Is the answer to this question simply that both of these concepts aid in understanding which chords and intervals are consonant or is one of these discoveries actually better than the other?

  • It may be that they are one in the same. Combinations of notes from lower in the harmonic series are more consonant and mathematically have simpler ratios.
    – nuggethead
    Sep 16 at 12:54
  • Seems to me that culture, genre, taste, and context are way more important in terms of consonance and dissonance than either ratios or the harmonic series. Sep 16 at 13:00
  • @nuggethead But doesn’t the major third technically appear much earlier than an actual fourth? If we start with C let’s say 64hz as the fundamental, we get 2.C 3.G 4.C 5.E and we don’t get an F until the 11th overtone. I don’t have the answer for why, but I think octaves are irrelevant. My personal explanation for it is, if we count in between overtones to say that the fourth comes earlier, that’s not in relationship to the fundamental (basically the tonic), but the relationship between those two overtones.
    – Lecifer
    Sep 16 at 13:40
  • @ToddWilcox Interesting! It’s still hard for me to fathom that anyone could ever find chords such as C, C#, D (0, 1, 2) as consonant or say that Trichord sounds good. I’ve gone through the trouble of learning about set classes and the 12 unique trichords and personally it seems very easy to tell that I don’t like the ones that are further from having only “consonant” tones. Even diminished trichords sound kind of bad to me and have to be used carefully. The closest to me are sus chords or the “minor 7th shells”, but even then I can understand why they wouldn’t be the center of composing.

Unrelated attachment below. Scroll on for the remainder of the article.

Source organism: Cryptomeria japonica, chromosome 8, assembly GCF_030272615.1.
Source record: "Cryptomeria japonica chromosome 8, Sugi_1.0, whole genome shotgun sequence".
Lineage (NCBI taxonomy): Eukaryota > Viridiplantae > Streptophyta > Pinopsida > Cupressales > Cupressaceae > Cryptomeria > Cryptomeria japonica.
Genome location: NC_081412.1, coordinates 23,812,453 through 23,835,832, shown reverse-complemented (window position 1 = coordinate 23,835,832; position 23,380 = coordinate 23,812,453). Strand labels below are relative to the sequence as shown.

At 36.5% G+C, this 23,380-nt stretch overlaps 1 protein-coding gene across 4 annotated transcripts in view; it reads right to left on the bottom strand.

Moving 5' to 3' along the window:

– Lecifer
    Sep 16 at 13:46
  • @ToddWilcox Also, can you look at my reply above to nuggethead. Do you have any additional verification to how the major 3rd comes before the perfect fourth in the harmonic series. Does what I said about it make sense or am I far off?
    – Lecifer
    Sep 16 at 13:49

1 Answer 1


As the "rules" for handling dissonance seem (to me) to be a bit convoluted, I think it's easier just to use a table of intervals. Historically, intervals were classed into three broad types.

Perfect perfect consonances (no major or minor form): unison, octave, fifth, fourth*

Imperfect consonances (major and minor): thirds, sixths

Dissonances: (major or minor) seconds, sevenths, all augmented or diminished intervals, *perfect fourth against the bass note but not against upper notes

For counterpoint (especially between bass and melody in popular styles) this seems about detailed enough. There have been lots of attempts to classify dissonance and consonance through auditory measurements; none seem to agree exactly with musical practice.

Ludmila Ulehla's book, "Contemporary Harmony" lists various chords as to their dissonance intensity; she also discusses how this has changed.

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